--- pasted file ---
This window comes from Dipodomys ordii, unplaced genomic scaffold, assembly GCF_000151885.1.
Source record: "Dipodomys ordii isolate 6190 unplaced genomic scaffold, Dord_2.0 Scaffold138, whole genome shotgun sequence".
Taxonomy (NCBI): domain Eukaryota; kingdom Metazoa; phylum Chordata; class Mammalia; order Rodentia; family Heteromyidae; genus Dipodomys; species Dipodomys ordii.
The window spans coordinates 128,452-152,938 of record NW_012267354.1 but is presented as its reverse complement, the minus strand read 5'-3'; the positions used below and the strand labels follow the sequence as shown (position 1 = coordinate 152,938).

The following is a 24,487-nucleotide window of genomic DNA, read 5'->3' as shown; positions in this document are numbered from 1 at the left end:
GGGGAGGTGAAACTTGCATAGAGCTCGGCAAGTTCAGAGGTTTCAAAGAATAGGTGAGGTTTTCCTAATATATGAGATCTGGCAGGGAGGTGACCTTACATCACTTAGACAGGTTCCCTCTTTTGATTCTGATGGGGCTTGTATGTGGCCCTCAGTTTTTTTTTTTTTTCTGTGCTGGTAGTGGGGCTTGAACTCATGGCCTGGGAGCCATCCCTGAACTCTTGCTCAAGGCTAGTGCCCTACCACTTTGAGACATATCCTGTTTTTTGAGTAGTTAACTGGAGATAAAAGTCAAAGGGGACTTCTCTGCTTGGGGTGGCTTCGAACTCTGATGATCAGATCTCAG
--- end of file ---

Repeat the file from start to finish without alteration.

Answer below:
This window comes from Dipodomys ordii, unplaced genomic scaffold, assembly GCF_000151885.1.
Source record: "Dipodomys ordii isolate 6190 unplaced genomic scaffold, Dord_2.0 Scaffold138, whole genome shotgun sequence".
Taxonomy (NCBI): domain Eukaryota; kingdom Metazoa; phylum Chordata; class Mammalia; order Rodentia; family Heteromyidae; genus Dipodomys; species Dipodomys ordii.
The window spans coordinates 128,452-152,938 of record NW_012267354.1 but is presented as its reverse complement, the minus strand read 5'-3'; the positions used below and the strand labels follow the sequence as shown (position 1 = coordinate 152,938).

The following is a 24,487-nucleotide window of genomic DNA, read 5'->3' as shown; positions in this document are numbered from 1 at the left end:
GGGGAGGTGAAACTTGCATAGAGCTCGGCAAGTTCAGAGGTTTCAAAGAATAGGTGAGGTTTTCCTAATATATGAGATCTGGCAGGGAGGTGACCTTACATCACTTAGACAGGTTCCCTCTTTTGATTCTGATGGGGCTTGTATGTGGCCCTCAGTTTTTTTTTTTTTTCTGTGCTGGTAGTGGGGCTTGAACTCATGGCCTGGGAGCCATCCCTGAACTCTTGCTCAAGGCTAGTGCCCTACCACTTTGAGACATATCCTGTTTTTTGAGTAGTTAACTGGAGATAAAAGTCAAAGGGGACTTCTCTGCTTGGGGTGGCTTCGAACTCTGATGATCAGATCTCAG